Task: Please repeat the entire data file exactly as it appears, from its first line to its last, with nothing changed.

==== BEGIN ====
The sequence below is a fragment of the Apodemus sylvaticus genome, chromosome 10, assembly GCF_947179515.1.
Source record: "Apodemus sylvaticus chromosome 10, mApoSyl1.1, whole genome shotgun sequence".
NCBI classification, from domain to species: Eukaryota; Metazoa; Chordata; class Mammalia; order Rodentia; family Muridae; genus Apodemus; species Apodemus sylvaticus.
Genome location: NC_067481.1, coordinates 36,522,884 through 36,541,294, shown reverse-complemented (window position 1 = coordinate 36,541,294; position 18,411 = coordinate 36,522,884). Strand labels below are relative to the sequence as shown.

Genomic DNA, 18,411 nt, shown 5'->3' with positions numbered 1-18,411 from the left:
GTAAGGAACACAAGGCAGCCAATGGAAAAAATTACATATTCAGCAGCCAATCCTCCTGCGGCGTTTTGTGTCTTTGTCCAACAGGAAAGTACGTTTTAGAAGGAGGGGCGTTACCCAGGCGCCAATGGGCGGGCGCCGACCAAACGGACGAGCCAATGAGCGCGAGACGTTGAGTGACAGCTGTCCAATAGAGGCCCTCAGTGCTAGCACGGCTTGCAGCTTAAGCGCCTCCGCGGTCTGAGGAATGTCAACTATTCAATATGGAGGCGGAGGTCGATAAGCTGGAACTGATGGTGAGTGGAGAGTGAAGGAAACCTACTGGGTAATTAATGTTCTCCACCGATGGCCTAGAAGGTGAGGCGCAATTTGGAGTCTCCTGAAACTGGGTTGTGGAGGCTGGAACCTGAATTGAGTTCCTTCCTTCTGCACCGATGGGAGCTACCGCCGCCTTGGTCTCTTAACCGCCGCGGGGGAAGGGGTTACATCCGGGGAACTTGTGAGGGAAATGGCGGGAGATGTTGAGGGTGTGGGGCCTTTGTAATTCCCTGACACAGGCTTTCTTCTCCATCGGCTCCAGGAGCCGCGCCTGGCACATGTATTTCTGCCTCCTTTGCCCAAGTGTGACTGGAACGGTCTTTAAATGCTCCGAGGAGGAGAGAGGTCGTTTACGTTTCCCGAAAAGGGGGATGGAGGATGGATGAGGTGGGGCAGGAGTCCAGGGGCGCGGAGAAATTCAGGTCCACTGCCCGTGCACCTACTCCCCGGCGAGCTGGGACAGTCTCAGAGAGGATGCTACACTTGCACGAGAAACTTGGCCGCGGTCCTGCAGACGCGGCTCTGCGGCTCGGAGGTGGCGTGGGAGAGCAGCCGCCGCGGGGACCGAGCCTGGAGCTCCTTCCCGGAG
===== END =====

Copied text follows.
The sequence below is a fragment of the Apodemus sylvaticus genome, chromosome 10, assembly GCF_947179515.1.
Source record: "Apodemus sylvaticus chromosome 10, mApoSyl1.1, whole genome shotgun sequence".
NCBI classification, from domain to species: Eukaryota; Metazoa; Chordata; class Mammalia; order Rodentia; family Muridae; genus Apodemus; species Apodemus sylvaticus.
Genome location: NC_067481.1, coordinates 36,522,884 through 36,541,294, shown reverse-complemented (window position 1 = coordinate 36,541,294; position 18,411 = coordinate 36,522,884). Strand labels below are relative to the sequence as shown.

Genomic DNA, 18,411 nt, shown 5'->3' with positions numbered 1-18,411 from the left:
GTAAGGAACACAAGGCAGCCAATGGAAAAAATTACATATTCAGCAGCCAATCCTCCTGCGGCGTTTTGTGTCTTTGTCCAACAGGAAAGTACGTTTTAGAAGGAGGGGCGTTACCCAGGCGCCAATGGGCGGGCGCCGACCAAACGGACGAGCCAATGAGCGCGAGACGTTGAGTGACAGCTGTCCAATAGAGGCCCTCAGTGCTAGCACGGCTTGCAGCTTAAGCGCCTCCGCGGTCTGAGGAATGTCAACTATTCAATATGGAGGCGGAGGTCGATAAGCTGGAACTGATGGTGAGTGGAGAGTGAAGGAAACCTACTGGGTAATTAATGTTCTCCACCGATGGCCTAGAAGGTGAGGCGCAATTTGGAGTCTCCTGAAACTGGGTTGTGGAGGCTGGAACCTGAATTGAGTTCCTTCCTTCTGCACCGATGGGAGCTACCGCCGCCTTGGTCTCTTAACCGCCGCGGGGGAAGGGGTTACATCCGGGGAACTTGTGAGGGAAATGGCGGGAGATGTTGAGGGTGTGGGGCCTTTGTAATTCCCTGACACAGGCTTTCTTCTCCATCGGCTCCAGGAGCCGCGCCTGGCACATGTATTTCTGCCTCCTTTGCCCAAGTGTGACTGGAACGGTCTTTAAATGCTCCGAGGAGGAGAGAGGTCGTTTACGTTTCCCGAAAAGGGGGATGGAGGATGGATGAGGTGGGGCAGGAGTCCAGGGGCGCGGAGAAATTCAGGTCCACTGCCCGTGCACCTACTCCCCGGCGAGCTGGGACAGTCTCAGAGAGGATGCTACACTTGCACGAGAAACTTGGCCGCGGTCCTGCAGACGCGGCTCTGCGGCTCGGAGGTGGCGTGGGAGAGCAGCCGCCGCGGGGACCGAGCCTGGAGCTCCTTCCCGGAG